Ponce De Leon contends the testimony of Stepp and Veloz suggested Ponce De Leon was a violent drug addict bent on assaulting police officers. This evidence undermined his credibility because Stepp and Veloz described conduct that was similar to the assault on Officer Boyd. Their testimony also offered a false explanation as to why Ponce De Leon would act erratically, thereby bolstering the People's case. The prosecutor used this evidence to advantage in argument.2 Ponce De Leon asserts that, had the jury been aware Ponce De Leon was truthful in his claim Stepp and Veloz beat him, it might have believed Ponce De Leon's testimony he did not realize Boyd was a police officer. Ponce De Leon concludes that, because the trial was a credibility contest between Ponce De Leon and the police officers, and the jury's verdicts reflect it believed Stepp and Veloz, who now have been discredited, he must be retried on the assault charge.
We agree. The issue at trial was Ponce De Leon's credibility vis-a-vis the police officers's. Ponce De Leon put his credibility directly in issue by testifying. The prosecutor impeached Ponce De Leon with two prior robbery convictions and cross-examined Ponce De Leon regarding his assertion Stepp and Veloz beat him. The prosecutor also cast doubt on Ponce De Leon's version of the event by pointing to his possession of cocaine and his assaultive behavior.
Ponce De Leon, on the other hand, was denied the opportunity to corroborate his testimony that Stepp and Veloz used excessive force in the arrest, an extremely significant point. Indeed, based on this showing, the People conceded in the trial court that Ponce De Leon was entitled to retrial on the possession of cocaine charge. We believe the credibility of the officers was intertwined as to the two counts. Had Ponce De Leon been able to cast doubt on the testimony of Stepp and Veloz and corroborated his own testimony, it is reasonably probable the jury would have given Ponce De Leon's testimony greater weight and reached a different result on the assault count. Accordingly, the conviction of assault on a peace officer must be reversed.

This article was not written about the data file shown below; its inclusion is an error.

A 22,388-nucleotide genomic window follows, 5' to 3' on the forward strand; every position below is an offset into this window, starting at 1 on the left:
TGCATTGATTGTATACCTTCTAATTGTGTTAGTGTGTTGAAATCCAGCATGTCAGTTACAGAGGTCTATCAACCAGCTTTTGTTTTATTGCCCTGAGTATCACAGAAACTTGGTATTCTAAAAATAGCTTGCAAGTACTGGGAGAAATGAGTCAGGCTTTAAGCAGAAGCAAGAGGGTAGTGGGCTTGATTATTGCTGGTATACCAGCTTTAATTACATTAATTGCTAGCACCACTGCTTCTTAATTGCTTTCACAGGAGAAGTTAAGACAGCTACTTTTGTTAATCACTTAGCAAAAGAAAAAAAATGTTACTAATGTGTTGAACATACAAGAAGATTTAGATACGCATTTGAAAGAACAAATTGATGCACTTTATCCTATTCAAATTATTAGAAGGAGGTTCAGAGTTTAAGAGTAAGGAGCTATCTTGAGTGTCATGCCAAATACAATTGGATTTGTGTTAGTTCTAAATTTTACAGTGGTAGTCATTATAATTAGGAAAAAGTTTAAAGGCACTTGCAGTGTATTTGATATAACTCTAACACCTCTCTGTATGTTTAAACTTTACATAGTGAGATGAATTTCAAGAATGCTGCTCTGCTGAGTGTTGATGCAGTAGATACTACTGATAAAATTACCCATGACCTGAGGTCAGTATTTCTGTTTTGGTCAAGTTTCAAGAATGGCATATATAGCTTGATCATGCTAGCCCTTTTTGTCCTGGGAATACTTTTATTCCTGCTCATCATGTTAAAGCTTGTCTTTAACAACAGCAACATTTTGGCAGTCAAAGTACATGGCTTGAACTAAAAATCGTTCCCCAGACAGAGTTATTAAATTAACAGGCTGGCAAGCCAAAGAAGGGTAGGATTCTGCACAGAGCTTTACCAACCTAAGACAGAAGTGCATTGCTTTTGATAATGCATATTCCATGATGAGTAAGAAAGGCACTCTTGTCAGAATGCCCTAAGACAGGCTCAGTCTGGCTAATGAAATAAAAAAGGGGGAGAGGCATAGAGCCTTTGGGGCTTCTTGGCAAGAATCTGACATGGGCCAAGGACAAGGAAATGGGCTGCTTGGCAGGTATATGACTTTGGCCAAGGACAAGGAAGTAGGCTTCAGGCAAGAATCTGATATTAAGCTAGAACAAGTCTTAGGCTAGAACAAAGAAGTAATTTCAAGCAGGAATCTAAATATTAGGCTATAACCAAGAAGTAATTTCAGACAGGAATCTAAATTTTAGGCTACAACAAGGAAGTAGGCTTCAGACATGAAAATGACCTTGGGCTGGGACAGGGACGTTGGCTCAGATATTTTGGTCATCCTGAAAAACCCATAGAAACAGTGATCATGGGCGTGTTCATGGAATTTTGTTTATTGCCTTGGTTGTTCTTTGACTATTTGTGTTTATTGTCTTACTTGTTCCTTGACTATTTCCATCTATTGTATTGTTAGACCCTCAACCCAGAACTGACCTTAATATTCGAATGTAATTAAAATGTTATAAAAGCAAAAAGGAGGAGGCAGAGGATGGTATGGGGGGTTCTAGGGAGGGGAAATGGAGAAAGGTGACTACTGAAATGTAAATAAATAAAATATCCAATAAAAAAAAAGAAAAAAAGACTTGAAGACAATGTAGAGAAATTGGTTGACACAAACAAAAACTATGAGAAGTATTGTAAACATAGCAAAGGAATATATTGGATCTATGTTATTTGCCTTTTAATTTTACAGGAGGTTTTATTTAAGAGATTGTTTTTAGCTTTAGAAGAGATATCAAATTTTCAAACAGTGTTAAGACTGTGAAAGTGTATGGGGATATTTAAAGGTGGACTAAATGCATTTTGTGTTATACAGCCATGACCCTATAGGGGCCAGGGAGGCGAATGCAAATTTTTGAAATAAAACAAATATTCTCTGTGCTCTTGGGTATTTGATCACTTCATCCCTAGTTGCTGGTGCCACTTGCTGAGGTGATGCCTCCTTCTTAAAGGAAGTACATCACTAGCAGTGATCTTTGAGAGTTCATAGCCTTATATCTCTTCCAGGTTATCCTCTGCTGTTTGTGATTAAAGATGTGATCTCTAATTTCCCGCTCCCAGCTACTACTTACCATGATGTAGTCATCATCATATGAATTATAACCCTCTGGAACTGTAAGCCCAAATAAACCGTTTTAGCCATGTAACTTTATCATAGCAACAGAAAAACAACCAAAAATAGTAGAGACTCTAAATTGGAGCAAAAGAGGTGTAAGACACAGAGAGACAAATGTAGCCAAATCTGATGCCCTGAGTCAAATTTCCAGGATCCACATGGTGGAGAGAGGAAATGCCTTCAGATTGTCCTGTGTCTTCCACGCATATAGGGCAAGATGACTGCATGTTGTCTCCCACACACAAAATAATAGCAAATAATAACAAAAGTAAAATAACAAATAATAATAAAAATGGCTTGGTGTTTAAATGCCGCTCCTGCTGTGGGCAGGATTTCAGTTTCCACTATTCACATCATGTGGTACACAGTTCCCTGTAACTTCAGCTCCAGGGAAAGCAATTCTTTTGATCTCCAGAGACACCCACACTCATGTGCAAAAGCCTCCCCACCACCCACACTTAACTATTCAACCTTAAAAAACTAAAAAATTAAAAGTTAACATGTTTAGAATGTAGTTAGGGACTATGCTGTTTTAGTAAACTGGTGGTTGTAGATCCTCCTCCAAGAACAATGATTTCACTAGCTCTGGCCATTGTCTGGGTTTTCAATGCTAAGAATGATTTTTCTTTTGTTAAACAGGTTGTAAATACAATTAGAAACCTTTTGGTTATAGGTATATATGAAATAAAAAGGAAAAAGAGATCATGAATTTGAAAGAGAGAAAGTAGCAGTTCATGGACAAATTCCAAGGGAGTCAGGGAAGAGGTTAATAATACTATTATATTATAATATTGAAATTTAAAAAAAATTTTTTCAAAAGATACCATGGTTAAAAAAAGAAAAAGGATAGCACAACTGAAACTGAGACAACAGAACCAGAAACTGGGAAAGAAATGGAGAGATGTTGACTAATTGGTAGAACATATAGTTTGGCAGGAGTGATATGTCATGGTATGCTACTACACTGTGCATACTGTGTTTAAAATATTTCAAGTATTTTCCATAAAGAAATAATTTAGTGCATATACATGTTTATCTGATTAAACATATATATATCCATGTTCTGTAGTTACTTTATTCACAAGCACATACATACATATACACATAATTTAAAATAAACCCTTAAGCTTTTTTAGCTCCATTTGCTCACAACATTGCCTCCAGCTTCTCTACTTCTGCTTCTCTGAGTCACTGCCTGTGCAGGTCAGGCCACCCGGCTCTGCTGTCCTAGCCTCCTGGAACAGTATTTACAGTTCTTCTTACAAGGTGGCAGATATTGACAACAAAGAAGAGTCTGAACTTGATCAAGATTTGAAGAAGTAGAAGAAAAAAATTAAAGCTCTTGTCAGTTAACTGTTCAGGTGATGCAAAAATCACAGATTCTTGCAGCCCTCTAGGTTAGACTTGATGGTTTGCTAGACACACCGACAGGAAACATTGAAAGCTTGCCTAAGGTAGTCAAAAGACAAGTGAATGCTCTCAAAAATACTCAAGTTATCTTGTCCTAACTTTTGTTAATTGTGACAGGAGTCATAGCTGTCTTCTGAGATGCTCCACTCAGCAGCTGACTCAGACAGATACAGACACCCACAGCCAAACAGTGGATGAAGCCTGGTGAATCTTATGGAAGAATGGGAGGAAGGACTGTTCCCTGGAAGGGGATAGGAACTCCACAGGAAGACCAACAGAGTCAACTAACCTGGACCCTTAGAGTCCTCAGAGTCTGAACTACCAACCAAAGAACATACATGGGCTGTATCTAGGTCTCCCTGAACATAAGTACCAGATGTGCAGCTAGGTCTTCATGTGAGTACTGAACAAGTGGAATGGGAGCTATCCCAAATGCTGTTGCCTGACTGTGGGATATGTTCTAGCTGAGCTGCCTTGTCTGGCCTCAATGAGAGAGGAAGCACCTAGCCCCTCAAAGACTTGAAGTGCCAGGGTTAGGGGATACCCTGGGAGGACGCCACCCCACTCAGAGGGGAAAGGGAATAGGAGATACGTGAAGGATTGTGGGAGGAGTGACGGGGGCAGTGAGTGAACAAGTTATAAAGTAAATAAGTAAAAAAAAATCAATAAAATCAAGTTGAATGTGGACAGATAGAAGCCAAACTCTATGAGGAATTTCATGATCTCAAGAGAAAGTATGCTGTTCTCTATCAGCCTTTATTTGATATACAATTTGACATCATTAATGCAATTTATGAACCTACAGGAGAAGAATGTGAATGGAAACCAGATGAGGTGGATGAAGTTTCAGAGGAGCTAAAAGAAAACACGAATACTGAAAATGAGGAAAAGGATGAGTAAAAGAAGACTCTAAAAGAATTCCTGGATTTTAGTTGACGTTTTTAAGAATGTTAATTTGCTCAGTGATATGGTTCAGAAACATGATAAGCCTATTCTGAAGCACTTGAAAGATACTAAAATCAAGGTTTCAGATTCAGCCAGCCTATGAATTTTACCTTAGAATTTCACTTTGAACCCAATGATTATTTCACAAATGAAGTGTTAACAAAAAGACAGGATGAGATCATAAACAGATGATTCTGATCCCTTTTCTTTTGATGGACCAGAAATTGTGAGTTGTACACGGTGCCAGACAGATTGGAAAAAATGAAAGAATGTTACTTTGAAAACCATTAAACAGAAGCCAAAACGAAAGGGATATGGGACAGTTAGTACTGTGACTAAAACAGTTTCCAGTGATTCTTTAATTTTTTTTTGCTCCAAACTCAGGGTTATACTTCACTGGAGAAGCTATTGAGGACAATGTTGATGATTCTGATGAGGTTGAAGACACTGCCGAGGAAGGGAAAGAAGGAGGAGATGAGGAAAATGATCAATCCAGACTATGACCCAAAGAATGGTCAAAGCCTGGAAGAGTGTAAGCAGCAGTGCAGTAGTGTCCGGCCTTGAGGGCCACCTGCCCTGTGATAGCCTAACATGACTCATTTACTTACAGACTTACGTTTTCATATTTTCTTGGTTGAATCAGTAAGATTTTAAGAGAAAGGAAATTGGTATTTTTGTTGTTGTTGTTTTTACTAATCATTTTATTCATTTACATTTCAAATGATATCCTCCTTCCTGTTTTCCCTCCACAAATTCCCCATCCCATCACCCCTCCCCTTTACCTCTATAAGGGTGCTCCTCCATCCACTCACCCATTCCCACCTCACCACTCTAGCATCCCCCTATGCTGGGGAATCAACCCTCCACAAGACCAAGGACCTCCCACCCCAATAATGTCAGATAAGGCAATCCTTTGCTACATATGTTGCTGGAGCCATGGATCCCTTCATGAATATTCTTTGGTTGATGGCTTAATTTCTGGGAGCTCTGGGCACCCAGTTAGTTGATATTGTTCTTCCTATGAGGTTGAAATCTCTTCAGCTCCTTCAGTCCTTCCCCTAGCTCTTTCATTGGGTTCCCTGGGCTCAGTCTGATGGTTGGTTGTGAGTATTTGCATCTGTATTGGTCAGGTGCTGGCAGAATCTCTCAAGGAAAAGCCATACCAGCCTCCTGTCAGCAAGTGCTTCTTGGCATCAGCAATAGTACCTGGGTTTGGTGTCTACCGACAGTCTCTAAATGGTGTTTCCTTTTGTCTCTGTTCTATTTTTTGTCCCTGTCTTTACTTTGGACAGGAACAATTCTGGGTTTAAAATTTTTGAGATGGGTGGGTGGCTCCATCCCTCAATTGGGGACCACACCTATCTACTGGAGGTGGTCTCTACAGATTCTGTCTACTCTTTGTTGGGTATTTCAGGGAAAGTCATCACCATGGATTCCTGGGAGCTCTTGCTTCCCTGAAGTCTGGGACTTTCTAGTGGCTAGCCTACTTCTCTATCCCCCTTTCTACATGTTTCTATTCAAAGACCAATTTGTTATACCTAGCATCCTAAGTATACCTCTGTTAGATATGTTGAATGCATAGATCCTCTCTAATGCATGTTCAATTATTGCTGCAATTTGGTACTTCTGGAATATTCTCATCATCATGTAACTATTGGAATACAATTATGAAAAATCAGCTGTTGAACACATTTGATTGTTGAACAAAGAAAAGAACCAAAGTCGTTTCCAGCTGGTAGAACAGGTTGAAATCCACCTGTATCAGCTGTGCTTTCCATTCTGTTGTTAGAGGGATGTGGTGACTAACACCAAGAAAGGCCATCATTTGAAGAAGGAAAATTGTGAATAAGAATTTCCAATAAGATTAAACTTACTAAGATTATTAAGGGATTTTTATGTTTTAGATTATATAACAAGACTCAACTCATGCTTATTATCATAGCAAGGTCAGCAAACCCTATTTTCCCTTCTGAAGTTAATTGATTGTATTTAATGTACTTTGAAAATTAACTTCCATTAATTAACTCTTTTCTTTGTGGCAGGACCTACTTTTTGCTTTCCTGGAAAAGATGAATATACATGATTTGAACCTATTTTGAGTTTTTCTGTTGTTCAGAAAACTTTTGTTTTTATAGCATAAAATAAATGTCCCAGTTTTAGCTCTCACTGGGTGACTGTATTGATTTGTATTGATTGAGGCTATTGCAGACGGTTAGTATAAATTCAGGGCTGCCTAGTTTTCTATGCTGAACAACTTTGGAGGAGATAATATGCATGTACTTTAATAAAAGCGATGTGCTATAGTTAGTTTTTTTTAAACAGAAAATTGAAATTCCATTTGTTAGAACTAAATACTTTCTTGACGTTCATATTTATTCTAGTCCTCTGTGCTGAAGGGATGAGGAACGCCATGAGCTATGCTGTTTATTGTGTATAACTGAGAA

For the foregoing reasons, Ponce De Leon must be retried on the assault charge. Obviously, the People also may retry any of the other offenses charged except the attempted robbery in Count III as to which Ponce De Leon was acquitted.
Based on this resolution, we need not address Ponce De Leon's further assertion the prosecution's failure to provide discovery requires reversal under Brady.
The order to show cause is discharged. The petition for writ of habeas corpus is granted. The matter is remanded to the superior court for further proceedings.
1. At the time of trial, Mena was serving a prison term for assault with a firearm and possession for sale of cocaine base.
2. The prosecutor argued the case was about “Mr. Ponce de Leon being afraid on May 24th, 1997, of being caught, of doing whatever he could to get away, or trying to run over a cop․ It's about Mr. Ponce de Leon being afraid of being convicted so he testifies and lies․ It's about Mr. Ponce de Leon taking the theory that the best defense is a good offense. So what does he do? He attacks the cops. He attacks the cops in order to distract you from the truth. ․ Along with being a robber, Mr. Ponce de Leon assaulted a police officer, was in possession of cocaine, is a felon with a firearm, and he's also a con man. He is trying to con you into a story.”
We concur: CROSKEY and KITCHING, JJ.